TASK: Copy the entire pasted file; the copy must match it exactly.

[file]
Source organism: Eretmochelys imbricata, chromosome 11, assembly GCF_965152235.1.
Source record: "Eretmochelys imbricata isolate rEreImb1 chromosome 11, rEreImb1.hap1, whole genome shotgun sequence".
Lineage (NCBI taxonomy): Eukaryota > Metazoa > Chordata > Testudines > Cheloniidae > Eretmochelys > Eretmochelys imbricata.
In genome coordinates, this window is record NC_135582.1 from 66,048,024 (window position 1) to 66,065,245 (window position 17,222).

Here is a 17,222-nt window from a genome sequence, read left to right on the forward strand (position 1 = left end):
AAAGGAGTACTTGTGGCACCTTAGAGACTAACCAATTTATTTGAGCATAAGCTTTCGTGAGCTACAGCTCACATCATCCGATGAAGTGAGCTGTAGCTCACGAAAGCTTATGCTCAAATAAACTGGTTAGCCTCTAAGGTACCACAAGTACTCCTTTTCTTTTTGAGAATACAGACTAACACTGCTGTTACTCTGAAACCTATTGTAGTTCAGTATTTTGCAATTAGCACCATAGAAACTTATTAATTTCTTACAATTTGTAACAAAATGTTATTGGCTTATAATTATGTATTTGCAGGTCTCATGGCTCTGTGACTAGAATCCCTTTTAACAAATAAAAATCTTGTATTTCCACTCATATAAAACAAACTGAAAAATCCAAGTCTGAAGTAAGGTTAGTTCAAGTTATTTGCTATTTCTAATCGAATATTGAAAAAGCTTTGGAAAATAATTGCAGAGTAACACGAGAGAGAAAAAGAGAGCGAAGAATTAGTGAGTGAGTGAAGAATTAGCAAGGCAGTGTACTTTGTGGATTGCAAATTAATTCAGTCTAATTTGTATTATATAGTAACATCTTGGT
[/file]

Source organism: Eretmochelys imbricata, chromosome 11, assembly GCF_965152235.1.
Source record: "Eretmochelys imbricata isolate rEreImb1 chromosome 11, rEreImb1.hap1, whole genome shotgun sequence".
Lineage (NCBI taxonomy): Eukaryota > Metazoa > Chordata > Testudines > Cheloniidae > Eretmochelys > Eretmochelys imbricata.
In genome coordinates, this window is record NC_135582.1 from 66,048,024 (window position 1) to 66,065,245 (window position 17,222).

Here is a 17,222-nt window from a genome sequence, read left to right on the forward strand (position 1 = left end):
AAAGGAGTACTTGTGGCACCTTAGAGACTAACCAATTTATTTGAGCATAAGCTTTCGTGAGCTACAGCTCACATCATCCGATGAAGTGAGCTGTAGCTCACGAAAGCTTATGCTCAAATAAACTGGTTAGCCTCTAAGGTACCACAAGTACTCCTTTTCTTTTTGAGAATACAGACTAACACTGCTGTTACTCTGAAACCTATTGTAGTTCAGTATTTTGCAATTAGCACCATAGAAACTTATTAATTTCTTACAATTTGTAACAAAATGTTATTGGCTTATAATTATGTATTTGCAGGTCTCATGGCTCTGTGACTAGAATCCCTTTTAACAAATAAAAATCTTGTATTTCCACTCATATAAAACAAACTGAAAAATCCAAGTCTGAAGTAAGGTTAGTTCAAGTTATTTGCTATTTCTAATCGAATATTGAAAAAGCTTTGGAAAATAATTGCAGAGTAACACGAGAGAGAAAAAGAGAGCGAAGAATTAGTGAGTGAGTGAAGAATTAGCAAGGCAGTGTACTTTGTGGATTGCAAATTAATTCAGTCTAATTTGTATTATATAGTAACATCTTGGT